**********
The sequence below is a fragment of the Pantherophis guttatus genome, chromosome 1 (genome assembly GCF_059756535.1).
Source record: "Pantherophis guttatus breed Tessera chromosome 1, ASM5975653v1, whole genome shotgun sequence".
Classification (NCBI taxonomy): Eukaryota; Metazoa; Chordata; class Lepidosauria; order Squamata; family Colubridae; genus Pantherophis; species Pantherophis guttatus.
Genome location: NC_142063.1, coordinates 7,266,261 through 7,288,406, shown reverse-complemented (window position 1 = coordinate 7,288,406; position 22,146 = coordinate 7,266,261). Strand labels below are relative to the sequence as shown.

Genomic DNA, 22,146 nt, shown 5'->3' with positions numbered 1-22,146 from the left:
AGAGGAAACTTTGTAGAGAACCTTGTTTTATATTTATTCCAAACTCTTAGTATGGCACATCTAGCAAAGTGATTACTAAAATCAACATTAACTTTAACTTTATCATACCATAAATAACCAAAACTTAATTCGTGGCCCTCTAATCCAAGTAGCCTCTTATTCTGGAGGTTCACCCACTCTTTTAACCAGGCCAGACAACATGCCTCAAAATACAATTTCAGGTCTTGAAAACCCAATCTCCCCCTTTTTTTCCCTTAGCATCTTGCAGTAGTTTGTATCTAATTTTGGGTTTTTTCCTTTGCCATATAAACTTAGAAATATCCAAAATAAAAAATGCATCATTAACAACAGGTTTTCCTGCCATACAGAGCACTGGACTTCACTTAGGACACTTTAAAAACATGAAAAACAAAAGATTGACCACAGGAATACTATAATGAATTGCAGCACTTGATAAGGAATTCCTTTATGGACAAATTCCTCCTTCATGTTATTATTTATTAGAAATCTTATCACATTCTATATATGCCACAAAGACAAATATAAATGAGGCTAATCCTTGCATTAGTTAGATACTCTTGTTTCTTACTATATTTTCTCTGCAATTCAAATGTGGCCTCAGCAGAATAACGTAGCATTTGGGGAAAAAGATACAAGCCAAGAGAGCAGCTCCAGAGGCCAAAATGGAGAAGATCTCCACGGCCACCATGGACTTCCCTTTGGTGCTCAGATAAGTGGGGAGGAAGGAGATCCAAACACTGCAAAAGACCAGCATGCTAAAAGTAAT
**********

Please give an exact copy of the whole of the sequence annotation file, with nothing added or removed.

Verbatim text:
The sequence below is a fragment of the Pantherophis guttatus genome, chromosome 1 (genome assembly GCF_059756535.1).
Source record: "Pantherophis guttatus breed Tessera chromosome 1, ASM5975653v1, whole genome shotgun sequence".
Classification (NCBI taxonomy): Eukaryota; Metazoa; Chordata; class Lepidosauria; order Squamata; family Colubridae; genus Pantherophis; species Pantherophis guttatus.
Genome location: NC_142063.1, coordinates 7,266,261 through 7,288,406, shown reverse-complemented (window position 1 = coordinate 7,288,406; position 22,146 = coordinate 7,266,261). Strand labels below are relative to the sequence as shown.

Genomic DNA, 22,146 nt, shown 5'->3' with positions numbered 1-22,146 from the left:
AGAGGAAACTTTGTAGAGAACCTTGTTTTATATTTATTCCAAACTCTTAGTATGGCACATCTAGCAAAGTGATTACTAAAATCAACATTAACTTTAACTTTATCATACCATAAATAACCAAAACTTAATTCGTGGCCCTCTAATCCAAGTAGCCTCTTATTCTGGAGGTTCACCCACTCTTTTAACCAGGCCAGACAACATGCCTCAAAATACAATTTCAGGTCTTGAAAACCCAATCTCCCCCTTTTTTTCCCTTAGCATCTTGCAGTAGTTTGTATCTAATTTTGGGTTTTTTCCTTTGCCATATAAACTTAGAAATATCCAAAATAAAAAATGCATCATTAACAACAGGTTTTCCTGCCATACAGAGCACTGGACTTCACTTAGGACACTTTAAAAACATGAAAAACAAAAGATTGACCACAGGAATACTATAATGAATTGCAGCACTTGATAAGGAATTCCTTTATGGACAAATTCCTCCTTCATGTTATTATTTATTAGAAATCTTATCACATTCTATATATGCCACAAAGACAAATATAAATGAGGCTAATCCTTGCATTAGTTAGATACTCTTGTTTCTTACTATATTTTCTCTGCAATTCAAATGTGGCCTCAGCAGAATAACGTAGCATTTGGGGAAAAAGATACAAGCCAAGAGAGCAGCTCCAGAGGCCAAAATGGAGAAGATCTCCACGGCCACCATGGACTTCCCTTTGGTGCTCAGATAAGTGGGGAGGAAGGAGATCCAAACACTGCAAAAGACCAGCATGCTAAAAGTAAT